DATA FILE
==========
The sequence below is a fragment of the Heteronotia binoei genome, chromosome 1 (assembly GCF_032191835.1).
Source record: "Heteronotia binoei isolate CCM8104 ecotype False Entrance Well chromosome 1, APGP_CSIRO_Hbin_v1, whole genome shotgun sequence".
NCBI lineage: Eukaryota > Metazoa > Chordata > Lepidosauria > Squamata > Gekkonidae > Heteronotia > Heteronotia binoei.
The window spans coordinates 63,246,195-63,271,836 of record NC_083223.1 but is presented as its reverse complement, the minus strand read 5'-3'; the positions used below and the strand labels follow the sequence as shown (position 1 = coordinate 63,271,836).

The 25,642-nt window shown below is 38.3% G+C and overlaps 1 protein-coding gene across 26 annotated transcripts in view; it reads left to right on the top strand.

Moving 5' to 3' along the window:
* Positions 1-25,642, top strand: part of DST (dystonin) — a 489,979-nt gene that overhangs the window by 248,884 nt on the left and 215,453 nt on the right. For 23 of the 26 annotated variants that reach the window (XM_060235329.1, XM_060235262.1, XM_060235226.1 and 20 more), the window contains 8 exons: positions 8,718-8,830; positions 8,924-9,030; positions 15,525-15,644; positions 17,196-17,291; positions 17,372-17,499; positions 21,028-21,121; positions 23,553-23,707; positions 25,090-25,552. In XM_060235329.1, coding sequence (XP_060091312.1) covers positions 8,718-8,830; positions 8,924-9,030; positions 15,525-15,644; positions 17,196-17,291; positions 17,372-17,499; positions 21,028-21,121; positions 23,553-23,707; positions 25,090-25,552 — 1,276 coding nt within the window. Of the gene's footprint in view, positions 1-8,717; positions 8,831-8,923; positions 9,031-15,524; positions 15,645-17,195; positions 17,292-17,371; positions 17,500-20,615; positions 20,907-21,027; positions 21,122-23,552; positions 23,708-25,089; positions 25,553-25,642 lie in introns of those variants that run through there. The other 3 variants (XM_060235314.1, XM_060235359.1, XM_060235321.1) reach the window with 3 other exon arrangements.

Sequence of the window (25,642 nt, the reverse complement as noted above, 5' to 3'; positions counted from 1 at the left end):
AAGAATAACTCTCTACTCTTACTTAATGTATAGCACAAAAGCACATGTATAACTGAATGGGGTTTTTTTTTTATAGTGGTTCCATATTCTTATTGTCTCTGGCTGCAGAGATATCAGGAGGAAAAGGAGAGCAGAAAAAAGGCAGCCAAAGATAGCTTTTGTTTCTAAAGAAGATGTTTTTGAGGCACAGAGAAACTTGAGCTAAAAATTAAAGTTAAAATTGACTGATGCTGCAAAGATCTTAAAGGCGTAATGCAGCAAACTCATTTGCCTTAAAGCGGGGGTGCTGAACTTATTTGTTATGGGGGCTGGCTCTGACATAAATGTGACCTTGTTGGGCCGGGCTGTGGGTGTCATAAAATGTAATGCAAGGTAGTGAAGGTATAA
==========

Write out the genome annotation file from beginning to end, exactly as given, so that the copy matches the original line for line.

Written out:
The sequence below is a fragment of the Heteronotia binoei genome, chromosome 1 (assembly GCF_032191835.1).
Source record: "Heteronotia binoei isolate CCM8104 ecotype False Entrance Well chromosome 1, APGP_CSIRO_Hbin_v1, whole genome shotgun sequence".
NCBI lineage: Eukaryota > Metazoa > Chordata > Lepidosauria > Squamata > Gekkonidae > Heteronotia > Heteronotia binoei.
The window spans coordinates 63,246,195-63,271,836 of record NC_083223.1 but is presented as its reverse complement, the minus strand read 5'-3'; the positions used below and the strand labels follow the sequence as shown (position 1 = coordinate 63,271,836).

The 25,642-nt window shown below is 38.3% G+C and overlaps 1 protein-coding gene across 26 annotated transcripts in view; it reads left to right on the top strand.

Moving 5' to 3' along the window:
* Positions 1-25,642, top strand: part of DST (dystonin) — a 489,979-nt gene that overhangs the window by 248,884 nt on the left and 215,453 nt on the right. For 23 of the 26 annotated variants that reach the window (XM_060235329.1, XM_060235262.1, XM_060235226.1 and 20 more), the window contains 8 exons: positions 8,718-8,830; positions 8,924-9,030; positions 15,525-15,644; positions 17,196-17,291; positions 17,372-17,499; positions 21,028-21,121; positions 23,553-23,707; positions 25,090-25,552. In XM_060235329.1, coding sequence (XP_060091312.1) covers positions 8,718-8,830; positions 8,924-9,030; positions 15,525-15,644; positions 17,196-17,291; positions 17,372-17,499; positions 21,028-21,121; positions 23,553-23,707; positions 25,090-25,552 — 1,276 coding nt within the window. Of the gene's footprint in view, positions 1-8,717; positions 8,831-8,923; positions 9,031-15,524; positions 15,645-17,195; positions 17,292-17,371; positions 17,500-20,615; positions 20,907-21,027; positions 21,122-23,552; positions 23,708-25,089; positions 25,553-25,642 lie in introns of those variants that run through there. The other 3 variants (XM_060235314.1, XM_060235359.1, XM_060235321.1) reach the window with 3 other exon arrangements.

Sequence of the window (25,642 nt, the reverse complement as noted above, 5' to 3'; positions counted from 1 at the left end):
AAGAATAACTCTCTACTCTTACTTAATGTATAGCACAAAAGCACATGTATAACTGAATGGGGTTTTTTTTTTATAGTGGTTCCATATTCTTATTGTCTCTGGCTGCAGAGATATCAGGAGGAAAAGGAGAGCAGAAAAAAGGCAGCCAAAGATAGCTTTTGTTTCTAAAGAAGATGTTTTTGAGGCACAGAGAAACTTGAGCTAAAAATTAAAGTTAAAATTGACTGATGCTGCAAAGATCTTAAAGGCGTAATGCAGCAAACTCATTTGCCTTAAAGCGGGGGTGCTGAACTTATTTGTTATGGGGGCTGGCTCTGACATAAATGTGACCTTGTTGGGCCGGGCTGTGGGTGTCATAAAATGTAATGCAAGGTAGTGAAGGTATAA